"I never recall as a child, seeing other children fly kites which had been bought. In the 50s, we made our own kites. The skin of our kites were made from brown paper, but what we made flew, besides providing me and my friends with many hours of fun on a windy day.
In fact, come to think of it, brown paper was used for virtually everything between 1940 and 1955. Parcels were wrapped in it, all shop owners used it to wrap up their sold goods and for a few unlucky households who knew austerity, it was even used in the outside privy. Before I was seven years old, I even believed it to be the chief material used to make the wings of planes in the First World War!
Flying kites was as much a part of character building in my youth as all the other games we played as children. From construction through to achieving the looping of the loop required the skills of many an engineer in the making, with a dexterity of hand needed to make it soar instead of crash to the ground. What kite flying taught us was how to take hold of life, how to control it, how to let go and how to have fun; ingredients of happiness sadly lacking in many today.
Self-control is the gate way to success and it also the chief element of self-respect. We can have all the talent in the world, but without the ability to harness it and use it appropriately it will prove of little worth. It was Benjamin Franklin who said, 'If passion drives you, let reason hold the reins......Educate your children to self-control, to the habit of holding passion and prejudice and evil tendencies subject to an upright and reasoning will, and you have done much to abolish misery from their future and crimes from society.'
Control is an essential and powerful thing. I could never fully trust a person to control others who cannot control themselves, as he who controls others may be powerful, but he who has mastered self is mightier still.
Loosening the reins and letting go is also an essential skill to learn, both as an individual and also as a parent. Kite flying teaches a parent how to give freedom of expression to one's children at crucial stages of their development; enough freedom to test out new things and make use of their wings, while keeping them in your sight and influence to direct. It is only natural that one moment they will tug at your heartstrings and your inclination will be to pull them ever closer to you; at other times they will get too headstrong and pull away from you. When they pull away from you, resist the urge to yank them back, otherwise they will resent you for it and you might finish up losing them altogether. Try to control their direction too much and they will break free from your grasp or at worst come crashing to the ground beyond repair. Gentleness mixed with firmness and control blended with freedom of expression is the only way to enable them to loop the loop.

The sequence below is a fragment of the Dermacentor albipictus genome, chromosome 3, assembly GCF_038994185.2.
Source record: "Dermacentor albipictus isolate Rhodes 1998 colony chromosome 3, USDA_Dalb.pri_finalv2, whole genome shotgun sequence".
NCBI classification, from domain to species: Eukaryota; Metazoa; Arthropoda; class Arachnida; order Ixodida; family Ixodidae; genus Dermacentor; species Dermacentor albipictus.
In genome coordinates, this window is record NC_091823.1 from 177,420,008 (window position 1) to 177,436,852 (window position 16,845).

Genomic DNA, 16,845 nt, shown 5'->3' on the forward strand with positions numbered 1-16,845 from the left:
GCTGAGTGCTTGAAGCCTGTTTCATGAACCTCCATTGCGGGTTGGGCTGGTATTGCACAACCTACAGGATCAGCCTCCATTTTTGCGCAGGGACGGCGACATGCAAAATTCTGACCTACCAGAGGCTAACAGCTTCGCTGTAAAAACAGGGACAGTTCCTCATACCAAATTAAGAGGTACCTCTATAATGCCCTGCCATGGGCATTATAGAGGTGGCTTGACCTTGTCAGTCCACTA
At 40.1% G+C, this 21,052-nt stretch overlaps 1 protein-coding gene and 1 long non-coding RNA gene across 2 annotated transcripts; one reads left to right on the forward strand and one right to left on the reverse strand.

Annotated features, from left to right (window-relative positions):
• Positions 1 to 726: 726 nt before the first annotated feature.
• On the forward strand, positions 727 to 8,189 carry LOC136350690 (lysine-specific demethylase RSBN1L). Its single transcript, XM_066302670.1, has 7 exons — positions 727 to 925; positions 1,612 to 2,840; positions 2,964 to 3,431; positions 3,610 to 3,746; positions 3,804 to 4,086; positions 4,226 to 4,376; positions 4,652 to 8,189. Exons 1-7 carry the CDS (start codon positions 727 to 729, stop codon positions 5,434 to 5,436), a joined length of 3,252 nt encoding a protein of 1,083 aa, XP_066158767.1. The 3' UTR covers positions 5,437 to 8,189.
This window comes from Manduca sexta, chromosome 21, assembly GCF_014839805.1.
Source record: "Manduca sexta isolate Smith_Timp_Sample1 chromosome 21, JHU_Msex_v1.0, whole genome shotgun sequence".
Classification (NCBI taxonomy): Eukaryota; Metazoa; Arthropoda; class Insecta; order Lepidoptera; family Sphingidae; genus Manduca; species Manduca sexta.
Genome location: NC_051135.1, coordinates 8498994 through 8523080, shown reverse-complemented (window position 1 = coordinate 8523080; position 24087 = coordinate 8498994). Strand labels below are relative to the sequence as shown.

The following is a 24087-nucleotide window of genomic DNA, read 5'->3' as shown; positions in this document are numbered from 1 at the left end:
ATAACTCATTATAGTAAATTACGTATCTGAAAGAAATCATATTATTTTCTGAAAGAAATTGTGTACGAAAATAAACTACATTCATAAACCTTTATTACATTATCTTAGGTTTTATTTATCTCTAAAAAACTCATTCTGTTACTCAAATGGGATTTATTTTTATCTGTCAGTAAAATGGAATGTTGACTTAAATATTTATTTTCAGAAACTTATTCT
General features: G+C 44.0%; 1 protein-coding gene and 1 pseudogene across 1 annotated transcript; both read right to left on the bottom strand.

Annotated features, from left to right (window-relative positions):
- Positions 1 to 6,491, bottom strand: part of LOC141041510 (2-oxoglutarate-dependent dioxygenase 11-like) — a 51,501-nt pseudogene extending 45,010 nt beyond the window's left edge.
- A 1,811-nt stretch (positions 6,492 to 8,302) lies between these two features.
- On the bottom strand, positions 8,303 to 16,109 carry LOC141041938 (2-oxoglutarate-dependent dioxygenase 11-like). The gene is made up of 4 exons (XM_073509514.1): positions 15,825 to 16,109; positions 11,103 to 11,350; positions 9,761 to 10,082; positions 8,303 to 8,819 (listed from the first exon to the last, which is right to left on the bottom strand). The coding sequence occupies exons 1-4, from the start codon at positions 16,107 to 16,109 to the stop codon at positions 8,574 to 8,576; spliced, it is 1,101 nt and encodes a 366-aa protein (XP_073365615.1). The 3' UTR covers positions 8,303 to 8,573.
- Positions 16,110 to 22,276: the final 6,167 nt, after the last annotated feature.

Having fun is an essential ingriedient to life and happiness. Not to be able to laugh at the world or laugh at oneself is to take life too dam seriously. There is no fear when one is having fun, no regret and no depression. Never grow too old that you completely lose touch of your childhood ways and never be afraid to jump in puddles for the sheer hell of it or be too timid to throw caution to the wind!
I bet you never thought that flying kites could be so much fun as well as being educational, did you? For those of you who have children or grandchildren aged 5-9 years old, I recommend my children's story 'Annie's Kite' which can be heard for free by following the link to my website. The story was produced for radio transmission initially and is read by the television actress Brigit Forsyth of 'The Likely Lads.' The book is also available from amazon or www,lulu in hard copy with all profits going to charity. The late Dame Catherine Cookson and her husband Tom who were good friends of mine loved the 'Action Annie' stories so much that they paid for a limited-edition publication of the twelve stories with the book profits going to a children's charity." William Forde: January 21st, 2016. .